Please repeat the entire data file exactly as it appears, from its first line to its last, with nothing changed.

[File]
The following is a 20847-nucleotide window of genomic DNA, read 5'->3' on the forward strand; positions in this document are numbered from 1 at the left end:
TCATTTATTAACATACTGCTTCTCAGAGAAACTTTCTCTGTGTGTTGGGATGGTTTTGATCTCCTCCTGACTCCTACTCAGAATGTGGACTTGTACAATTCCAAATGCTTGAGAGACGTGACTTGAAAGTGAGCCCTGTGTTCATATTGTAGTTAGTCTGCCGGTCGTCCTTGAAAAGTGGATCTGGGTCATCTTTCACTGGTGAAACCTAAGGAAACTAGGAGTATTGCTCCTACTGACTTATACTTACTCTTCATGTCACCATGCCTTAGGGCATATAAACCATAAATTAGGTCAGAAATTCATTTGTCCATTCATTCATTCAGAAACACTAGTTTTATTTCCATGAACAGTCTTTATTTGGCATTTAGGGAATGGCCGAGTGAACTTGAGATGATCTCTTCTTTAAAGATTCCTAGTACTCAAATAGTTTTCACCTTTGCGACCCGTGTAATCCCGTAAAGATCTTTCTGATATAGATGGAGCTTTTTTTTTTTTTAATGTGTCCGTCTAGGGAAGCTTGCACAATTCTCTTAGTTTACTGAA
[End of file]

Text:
The following is a 20847-nucleotide window of genomic DNA, read 5'->3' on the forward strand; positions in this document are numbered from 1 at the left end:
TCATTTATTAACATACTGCTTCTCAGAGAAACTTTCTCTGTGTGTTGGGATGGTTTTGATCTCCTCCTGACTCCTACTCAGAATGTGGACTTGTACAATTCCAAATGCTTGAGAGACGTGACTTGAAAGTGAGCCCTGTGTTCATATTGTAGTTAGTCTGCCGGTCGTCCTTGAAAAGTGGATCTGGGTCATCTTTCACTGGTGAAACCTAAGGAAACTAGGAGTATTGCTCCTACTGACTTATACTTACTCTTCATGTCACCATGCCTTAGGGCATATAAACCATAAATTAGGTCAGAAATTCATTTGTCCATTCATTCATTCAGAAACACTAGTTTTATTTCCATGAACAGTCTTTATTTGGCATTTAGGGAATGGCCGAGTGAACTTGAGATGATCTCTTCTTTAAAGATTCCTAGTACTCAAATAGTTTTCACCTTTGCGACCCGTGTAATCCCGTAAAGATCTTTCTGATATAGATGGAGCTTTTTTTTTTTTTAATGTGTCCGTCTAGGGAAGCTTGCACAATTCTCTTAGTTTACTGAA